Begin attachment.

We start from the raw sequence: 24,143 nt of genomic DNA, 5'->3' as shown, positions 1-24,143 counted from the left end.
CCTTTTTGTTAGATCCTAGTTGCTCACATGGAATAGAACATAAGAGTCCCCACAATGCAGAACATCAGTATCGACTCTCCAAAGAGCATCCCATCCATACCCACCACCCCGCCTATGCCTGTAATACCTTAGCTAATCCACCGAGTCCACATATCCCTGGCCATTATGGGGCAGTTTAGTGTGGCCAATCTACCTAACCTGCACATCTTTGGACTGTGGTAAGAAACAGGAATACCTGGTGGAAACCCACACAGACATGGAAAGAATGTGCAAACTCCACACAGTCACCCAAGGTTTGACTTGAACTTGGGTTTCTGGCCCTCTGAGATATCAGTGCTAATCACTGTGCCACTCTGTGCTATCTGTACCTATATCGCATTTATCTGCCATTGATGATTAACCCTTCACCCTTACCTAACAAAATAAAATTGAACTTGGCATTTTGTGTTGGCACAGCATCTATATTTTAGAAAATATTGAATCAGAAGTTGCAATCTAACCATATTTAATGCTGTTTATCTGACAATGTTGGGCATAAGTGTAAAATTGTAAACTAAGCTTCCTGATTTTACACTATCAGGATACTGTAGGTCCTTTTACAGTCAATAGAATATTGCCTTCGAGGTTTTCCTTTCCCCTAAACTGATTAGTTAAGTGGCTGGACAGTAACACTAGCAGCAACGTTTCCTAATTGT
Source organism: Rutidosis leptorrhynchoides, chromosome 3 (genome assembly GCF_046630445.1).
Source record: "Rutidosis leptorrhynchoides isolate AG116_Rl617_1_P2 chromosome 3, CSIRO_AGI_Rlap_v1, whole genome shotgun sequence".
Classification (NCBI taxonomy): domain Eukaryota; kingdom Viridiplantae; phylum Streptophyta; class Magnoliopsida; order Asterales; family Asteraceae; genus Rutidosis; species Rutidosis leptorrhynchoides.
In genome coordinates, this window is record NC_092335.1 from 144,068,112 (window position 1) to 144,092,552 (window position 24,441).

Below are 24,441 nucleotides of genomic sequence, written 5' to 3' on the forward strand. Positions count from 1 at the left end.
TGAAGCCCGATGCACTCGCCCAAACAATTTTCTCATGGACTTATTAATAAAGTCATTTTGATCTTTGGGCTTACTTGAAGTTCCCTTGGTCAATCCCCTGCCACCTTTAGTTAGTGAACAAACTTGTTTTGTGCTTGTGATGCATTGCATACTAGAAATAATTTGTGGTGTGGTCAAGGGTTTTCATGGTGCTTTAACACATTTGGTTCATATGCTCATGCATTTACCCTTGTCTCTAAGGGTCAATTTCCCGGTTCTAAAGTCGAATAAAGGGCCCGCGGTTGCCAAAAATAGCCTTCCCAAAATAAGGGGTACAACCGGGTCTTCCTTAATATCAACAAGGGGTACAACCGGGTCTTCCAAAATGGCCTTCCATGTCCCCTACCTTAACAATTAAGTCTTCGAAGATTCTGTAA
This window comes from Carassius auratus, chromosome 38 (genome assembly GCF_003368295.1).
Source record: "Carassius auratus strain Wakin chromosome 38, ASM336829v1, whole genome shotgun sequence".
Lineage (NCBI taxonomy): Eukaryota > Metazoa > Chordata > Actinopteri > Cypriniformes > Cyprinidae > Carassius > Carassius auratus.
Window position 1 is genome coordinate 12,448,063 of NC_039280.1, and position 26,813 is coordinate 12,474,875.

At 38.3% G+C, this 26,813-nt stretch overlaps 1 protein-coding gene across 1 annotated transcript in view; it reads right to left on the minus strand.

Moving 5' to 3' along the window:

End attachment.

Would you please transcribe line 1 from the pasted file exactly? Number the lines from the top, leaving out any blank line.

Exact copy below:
We start from the raw sequence: 24,143 nt of genomic DNA, 5'->3' as shown, positions 1-24,143 counted from the left end.